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How IKEA is boosting in-store traffic via mobile social geotargeted ads

May 16, 2014

IKEA uses mobile social to drive store traffic

IKEA uses mobile social to drive store traffic

An IKEA store saw a 31 percent lift in store traffic from 22- to 25-year-olds and an 11 percent lift from 26- to 35-year-olds following a geotargeted Facebook ad campaign that ran in the social network’s News Feed.

Overall, the IKEA store saw an 11 percent increase in store visits among more than 172,000 consumers who were served the ads compared to an otherwise identical group of the same size who had not seen the ads. The results suggest that Facebook ads are driving foot traffic for retailers.

“Marketers have not yet been able to directly link Facebook ads to in-store traffic and sales at this point,” said Brian McDaniel, account supervisor at iProspect. “That said, the consumer has their mobile with them at all times and advertisers can pick up on their activity based on location.

“By knowing where they are, you can then target them with specific messaging related to a nearby store with the intent of raising awareness of an in-store promotion and driving the sale,” he said.

“For the majority of our clients, we focus on how Facebook can drive their eCommerce site. However we  douse Facebook to promote store openings for brands ranging from teen specialty to luxury. The sophisticated targeting allows us to do this successfully for very different brands with very different target audiences. Targeted can be accomplished not solely on interests but household income and affinity with complementary, non-competing brands.”

Social, local, mobile
While the spend on Facebook advertising has been quickly growing because of the amount of time that consumers are spending there, there has been a lack of quality data about how effective these ads are.

The question of effectiveness has been particularly thorny on mobile, where much of the time spent on Facebook is happening, because of the complexity of the ecosystem.

For bricks-and-mortar retailers, being able to drive traffic into stores is important because this is still where the lion’s share of their sales are happening. As a result, many are looking beyond simple social advertising and at strategies that combine location and mobile with social for the biggest impact.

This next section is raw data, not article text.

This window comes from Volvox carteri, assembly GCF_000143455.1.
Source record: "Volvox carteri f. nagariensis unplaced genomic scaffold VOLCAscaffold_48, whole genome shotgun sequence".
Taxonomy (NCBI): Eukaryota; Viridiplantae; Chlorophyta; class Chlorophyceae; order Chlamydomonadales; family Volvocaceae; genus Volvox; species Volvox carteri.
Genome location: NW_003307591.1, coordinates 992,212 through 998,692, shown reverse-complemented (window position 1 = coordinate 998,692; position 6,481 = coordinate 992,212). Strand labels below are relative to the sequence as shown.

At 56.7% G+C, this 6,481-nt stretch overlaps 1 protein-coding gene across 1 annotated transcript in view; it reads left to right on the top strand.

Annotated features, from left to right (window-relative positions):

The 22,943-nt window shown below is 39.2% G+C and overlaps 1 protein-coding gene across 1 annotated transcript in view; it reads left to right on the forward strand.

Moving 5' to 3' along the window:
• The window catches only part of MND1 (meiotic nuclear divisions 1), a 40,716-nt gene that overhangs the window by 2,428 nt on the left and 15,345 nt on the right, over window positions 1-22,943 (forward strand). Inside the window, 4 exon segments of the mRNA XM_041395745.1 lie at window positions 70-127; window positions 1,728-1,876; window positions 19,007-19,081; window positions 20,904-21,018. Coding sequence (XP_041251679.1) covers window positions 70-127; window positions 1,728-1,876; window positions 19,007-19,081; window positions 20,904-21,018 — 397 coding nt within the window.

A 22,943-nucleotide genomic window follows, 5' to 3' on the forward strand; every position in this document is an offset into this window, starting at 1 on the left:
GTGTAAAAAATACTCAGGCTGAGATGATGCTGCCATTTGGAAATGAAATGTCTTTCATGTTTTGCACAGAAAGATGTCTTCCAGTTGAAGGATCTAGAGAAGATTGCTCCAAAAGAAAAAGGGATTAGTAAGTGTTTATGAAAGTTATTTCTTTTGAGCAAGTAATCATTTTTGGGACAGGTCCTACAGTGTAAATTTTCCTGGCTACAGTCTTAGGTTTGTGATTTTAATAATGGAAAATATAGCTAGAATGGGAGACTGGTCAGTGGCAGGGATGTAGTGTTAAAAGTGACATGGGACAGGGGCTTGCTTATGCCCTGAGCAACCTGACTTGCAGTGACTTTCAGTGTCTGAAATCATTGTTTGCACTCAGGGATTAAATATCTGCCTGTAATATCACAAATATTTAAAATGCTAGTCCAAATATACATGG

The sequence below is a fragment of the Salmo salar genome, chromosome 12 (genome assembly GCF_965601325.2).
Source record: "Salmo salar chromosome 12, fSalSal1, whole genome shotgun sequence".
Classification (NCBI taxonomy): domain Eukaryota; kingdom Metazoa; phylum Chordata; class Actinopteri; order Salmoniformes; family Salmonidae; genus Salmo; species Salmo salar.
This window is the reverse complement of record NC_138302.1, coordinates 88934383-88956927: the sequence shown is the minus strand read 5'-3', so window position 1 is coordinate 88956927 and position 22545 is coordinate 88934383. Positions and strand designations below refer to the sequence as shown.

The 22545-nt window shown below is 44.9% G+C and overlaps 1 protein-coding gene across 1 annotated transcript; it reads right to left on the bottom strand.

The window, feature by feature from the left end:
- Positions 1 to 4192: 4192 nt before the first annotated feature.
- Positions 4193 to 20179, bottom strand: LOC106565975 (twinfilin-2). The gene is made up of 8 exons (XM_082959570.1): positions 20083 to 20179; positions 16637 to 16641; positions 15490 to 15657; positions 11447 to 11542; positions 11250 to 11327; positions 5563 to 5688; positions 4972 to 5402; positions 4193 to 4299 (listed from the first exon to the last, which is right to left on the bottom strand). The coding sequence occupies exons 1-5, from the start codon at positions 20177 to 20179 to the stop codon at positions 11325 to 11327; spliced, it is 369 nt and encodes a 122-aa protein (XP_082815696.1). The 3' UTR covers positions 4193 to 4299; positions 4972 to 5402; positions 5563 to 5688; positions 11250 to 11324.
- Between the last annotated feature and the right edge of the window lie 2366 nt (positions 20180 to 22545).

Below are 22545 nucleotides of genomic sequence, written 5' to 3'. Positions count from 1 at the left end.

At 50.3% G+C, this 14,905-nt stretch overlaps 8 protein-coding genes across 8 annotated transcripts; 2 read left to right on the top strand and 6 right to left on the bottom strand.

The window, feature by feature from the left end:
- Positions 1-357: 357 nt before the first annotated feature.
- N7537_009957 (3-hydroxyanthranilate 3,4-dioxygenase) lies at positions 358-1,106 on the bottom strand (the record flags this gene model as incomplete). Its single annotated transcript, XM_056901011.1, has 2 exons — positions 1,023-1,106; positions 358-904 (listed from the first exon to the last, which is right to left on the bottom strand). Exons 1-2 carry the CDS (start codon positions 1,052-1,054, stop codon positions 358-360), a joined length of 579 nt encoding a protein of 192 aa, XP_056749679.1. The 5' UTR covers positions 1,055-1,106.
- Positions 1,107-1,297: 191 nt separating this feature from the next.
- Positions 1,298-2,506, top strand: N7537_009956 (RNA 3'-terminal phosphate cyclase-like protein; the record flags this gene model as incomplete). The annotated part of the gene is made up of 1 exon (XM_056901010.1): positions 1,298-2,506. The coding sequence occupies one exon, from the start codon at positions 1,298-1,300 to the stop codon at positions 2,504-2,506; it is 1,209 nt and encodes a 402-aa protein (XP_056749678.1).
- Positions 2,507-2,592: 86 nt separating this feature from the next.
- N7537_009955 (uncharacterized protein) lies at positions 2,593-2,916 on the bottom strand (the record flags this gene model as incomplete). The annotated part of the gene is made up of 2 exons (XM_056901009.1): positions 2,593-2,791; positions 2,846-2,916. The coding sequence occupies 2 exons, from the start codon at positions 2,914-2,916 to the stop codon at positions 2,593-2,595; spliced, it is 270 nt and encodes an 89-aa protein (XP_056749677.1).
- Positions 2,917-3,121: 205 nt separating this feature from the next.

ikea big opt
The IKEA iPhone app

The geotargeted IKEA campaign delivered ads on Facebook in the British city of Cardiff during December 2013 and January 2014, with 1.4 million impressions served overall.

The ads were created by IKEA’s social agency Isobar, which is part of the Dentsu Aegis Network.

The additional store traffic generated by the campaign helped the campaign deliver a return-on-investment of 6:1.

User insights
To determine the effectiveness of the campaign, Vizeum and iProspect – also part of the Dentsu Aegis Network – teamed up with Facebook and British wireless carrier EE to anonymously match Facebook use and EE data.

EE analyzed device activity within a geofenced area around the IKEA store, removing staff, people who lived in the area and passersby. The EE data combines anonymized and aggregated mobile Web and location data for user insights.

IKEA has been quickly building up its mobile chops.

Last summer, the chain enhanced the shopping experience for its product catalog using augmented reality (see story).

IKEA also introduced an iPhone application that lets consumers browse its collection and find in-store items (see story).

“Paid social is now a must for marketers given that most people/consumers live & breath social on a daily basis,” said Brittany Richter, supervisor of social media at iProspect. “Retailers should first understand what they want to gain out of their social channels – awareness, likes, followers, driving traffic to the brick & mortar site or driving sales on-line.

“Retailers have a major opportunity to get creative with targeting segmentation, breaking down their larger target audience in to different segments, and targeting them with personalized content,” she said. “These platforms know a lot about their users, and advertisers should be using that to the brands’ advantage by serving relevant and somewhat personalized content that resonates and inspires or motivates action.

“There is also opportunity, especially planning for Holiday, to target not just those who purchase, but those who influence the purchase, or gift their purchase, adding an additional layer of personalization.”

Final Take
Chantal Tode is associate editor on Mobile Commerce Daily, New York

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